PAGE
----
Banks will need to determine their credit strategies across geographies and sectors, paying particular attention not to accelerate or deepen customers’ challenges. They also need credit strategies for sectors that will benefit from new investment due to either the implementation of recovery and resilience plans, or because they gain once post pandemic supply chains become re‑established.

Banks who hold a clear and updated view on the income and debt situation of their borrowers and understand how these will react to a changing economic environment will be able to better target their response. First movers will be advantaged by developing strong views and sectorial plays in areas of growth.

2) Use the rising rate environment to go on offense but ensure that investment is carefully channeled. Look for opportunities to build for longer term value growth, whilst continuing the much-needed transformation and modernization of banking infrastructure.

Review the spending portfolio to prioritize strategic investments and be willing to adapt pace should the macro environment require a pivot in the amount or direction of investment. Ensure an appropriate investment balance between longer term value plays, continued platform consolidation, and inflation proofing capabilities.

3) Invest in collections capabilities, focused particularly on systematic early intervention in the case of deteriorating credit quality and careful management of changing collateral values. Organisations can significantly improve credit outcomes and reduce their cost of risk through well timed, and tailored actions. However, building these capabilities takes time, so it is important to invest before material deterioration in credit quality occurs.

Early warning systems help to identify clients that are likely to experience stress, making use of broad macroeconomic data, sector specific information, and alternate data sources, and enabling the bank to take actions early. Where deterioration subsequently occurs, a modern collections capability can scale more rapidly if adequate investment has been made into automated or assisted self-serve capabilities.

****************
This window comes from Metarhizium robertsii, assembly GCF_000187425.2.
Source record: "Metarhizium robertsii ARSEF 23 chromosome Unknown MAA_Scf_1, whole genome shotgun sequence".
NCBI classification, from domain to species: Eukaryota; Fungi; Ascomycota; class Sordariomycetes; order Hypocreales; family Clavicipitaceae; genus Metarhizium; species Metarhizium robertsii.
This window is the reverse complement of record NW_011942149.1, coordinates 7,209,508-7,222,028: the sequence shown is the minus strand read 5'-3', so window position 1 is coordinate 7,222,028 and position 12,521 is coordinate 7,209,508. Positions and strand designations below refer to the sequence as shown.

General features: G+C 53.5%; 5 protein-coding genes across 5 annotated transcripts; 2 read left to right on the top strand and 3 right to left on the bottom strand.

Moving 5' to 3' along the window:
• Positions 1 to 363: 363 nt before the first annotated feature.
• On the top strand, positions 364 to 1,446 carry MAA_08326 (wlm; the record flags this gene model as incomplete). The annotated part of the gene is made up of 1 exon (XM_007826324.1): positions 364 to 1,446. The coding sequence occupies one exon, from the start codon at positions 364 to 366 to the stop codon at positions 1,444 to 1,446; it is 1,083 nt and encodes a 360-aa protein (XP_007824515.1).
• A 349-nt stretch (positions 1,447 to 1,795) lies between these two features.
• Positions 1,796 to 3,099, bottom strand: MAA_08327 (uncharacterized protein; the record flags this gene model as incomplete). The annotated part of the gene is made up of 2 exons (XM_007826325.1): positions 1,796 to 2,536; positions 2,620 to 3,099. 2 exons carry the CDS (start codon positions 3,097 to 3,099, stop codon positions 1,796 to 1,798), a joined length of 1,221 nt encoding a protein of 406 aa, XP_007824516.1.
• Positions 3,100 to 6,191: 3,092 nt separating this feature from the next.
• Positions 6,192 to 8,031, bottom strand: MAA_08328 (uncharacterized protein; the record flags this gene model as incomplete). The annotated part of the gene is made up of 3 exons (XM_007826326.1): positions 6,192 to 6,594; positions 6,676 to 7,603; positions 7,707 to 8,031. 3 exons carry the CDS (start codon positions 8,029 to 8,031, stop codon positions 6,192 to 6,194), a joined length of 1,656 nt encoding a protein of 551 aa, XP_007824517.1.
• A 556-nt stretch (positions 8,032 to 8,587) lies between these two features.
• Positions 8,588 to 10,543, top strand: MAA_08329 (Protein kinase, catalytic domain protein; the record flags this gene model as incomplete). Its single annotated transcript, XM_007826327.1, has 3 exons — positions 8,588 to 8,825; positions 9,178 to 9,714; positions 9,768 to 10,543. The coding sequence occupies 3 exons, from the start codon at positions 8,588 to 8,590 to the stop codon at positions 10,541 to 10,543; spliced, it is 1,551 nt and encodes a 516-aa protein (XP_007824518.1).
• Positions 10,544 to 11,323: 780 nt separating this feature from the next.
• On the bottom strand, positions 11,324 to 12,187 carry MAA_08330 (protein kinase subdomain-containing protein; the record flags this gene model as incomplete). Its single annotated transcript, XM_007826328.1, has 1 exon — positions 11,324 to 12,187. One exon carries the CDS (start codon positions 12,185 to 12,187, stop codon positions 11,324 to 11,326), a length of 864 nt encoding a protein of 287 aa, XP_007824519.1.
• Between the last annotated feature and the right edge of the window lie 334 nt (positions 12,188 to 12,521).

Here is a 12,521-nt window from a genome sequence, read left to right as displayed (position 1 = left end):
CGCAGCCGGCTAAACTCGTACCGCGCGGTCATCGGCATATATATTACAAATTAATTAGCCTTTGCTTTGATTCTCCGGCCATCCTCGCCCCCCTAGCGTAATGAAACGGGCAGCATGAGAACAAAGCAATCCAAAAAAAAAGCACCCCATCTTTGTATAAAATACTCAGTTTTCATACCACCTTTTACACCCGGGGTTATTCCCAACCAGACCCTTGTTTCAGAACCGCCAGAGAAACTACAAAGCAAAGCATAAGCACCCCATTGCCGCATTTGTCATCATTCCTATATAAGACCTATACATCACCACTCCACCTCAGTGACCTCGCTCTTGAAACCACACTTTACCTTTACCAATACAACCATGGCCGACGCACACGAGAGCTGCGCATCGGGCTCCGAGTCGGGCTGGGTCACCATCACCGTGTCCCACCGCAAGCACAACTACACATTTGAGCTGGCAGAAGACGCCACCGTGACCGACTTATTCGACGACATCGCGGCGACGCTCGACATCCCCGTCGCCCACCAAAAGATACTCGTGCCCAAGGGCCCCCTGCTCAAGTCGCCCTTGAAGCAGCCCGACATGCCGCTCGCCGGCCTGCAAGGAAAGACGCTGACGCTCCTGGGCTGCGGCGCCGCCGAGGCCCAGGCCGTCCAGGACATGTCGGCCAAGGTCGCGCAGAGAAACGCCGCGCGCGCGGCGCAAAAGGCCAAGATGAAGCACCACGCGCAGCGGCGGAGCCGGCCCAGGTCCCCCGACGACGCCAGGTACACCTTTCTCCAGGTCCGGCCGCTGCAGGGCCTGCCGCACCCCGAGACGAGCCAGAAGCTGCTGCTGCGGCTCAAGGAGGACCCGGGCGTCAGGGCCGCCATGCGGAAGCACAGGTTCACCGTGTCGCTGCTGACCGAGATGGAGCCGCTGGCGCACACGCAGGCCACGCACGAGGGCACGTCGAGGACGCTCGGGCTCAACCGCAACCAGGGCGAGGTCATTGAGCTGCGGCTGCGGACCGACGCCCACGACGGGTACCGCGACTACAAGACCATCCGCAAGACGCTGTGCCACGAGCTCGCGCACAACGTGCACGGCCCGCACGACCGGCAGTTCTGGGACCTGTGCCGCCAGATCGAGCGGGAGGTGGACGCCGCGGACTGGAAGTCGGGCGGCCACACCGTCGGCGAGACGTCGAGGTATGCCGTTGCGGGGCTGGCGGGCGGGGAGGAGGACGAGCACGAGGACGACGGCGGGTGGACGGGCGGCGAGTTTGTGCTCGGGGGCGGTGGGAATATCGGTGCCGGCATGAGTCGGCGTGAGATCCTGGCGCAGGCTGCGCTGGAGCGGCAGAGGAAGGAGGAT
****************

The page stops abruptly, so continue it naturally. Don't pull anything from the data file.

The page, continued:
Make use of tools to determine the optimum course of action to minimise the bank’s losses whilst ensuring fair customer outcomes.

4) Expand planning and simulation capabilities in two main ways:

First, develop modeling capabilities to allow more granular, asset level analyses, particularly for mortgage books. Australian banks can learn from European and US peers who have taken the opportunity to build upon significant investments made for regulatory stress testing purposes to support internal scenario modelling.

Second, expand scenarios being considered to cover significant downside scenarios, and extremes, including specific inflationary scenarios and longer periods of lower or negative growth. For example, late 1970s in the UK, Japan’s lost decade, etc. to ensure the bank is aware of potential impacts of a lasting downturn and can prepare a playbook of responses.

5) Reviewing internal incentive setting and financial resource allocation mechanisms that have been calibrated in a benign, low-rate environment, and haven’t been tested in rising rates. We are already seeing banks undertake strategic reviews in this area, to ensure that front line staff are being incentivized effectively and given the right amount of freedom to price and compete in an increased rate environment.

This becomes even more important should the “soft landing” scenario not be achieved, and economic growth becomes subdued as banks will need to compete for declining overall volumes.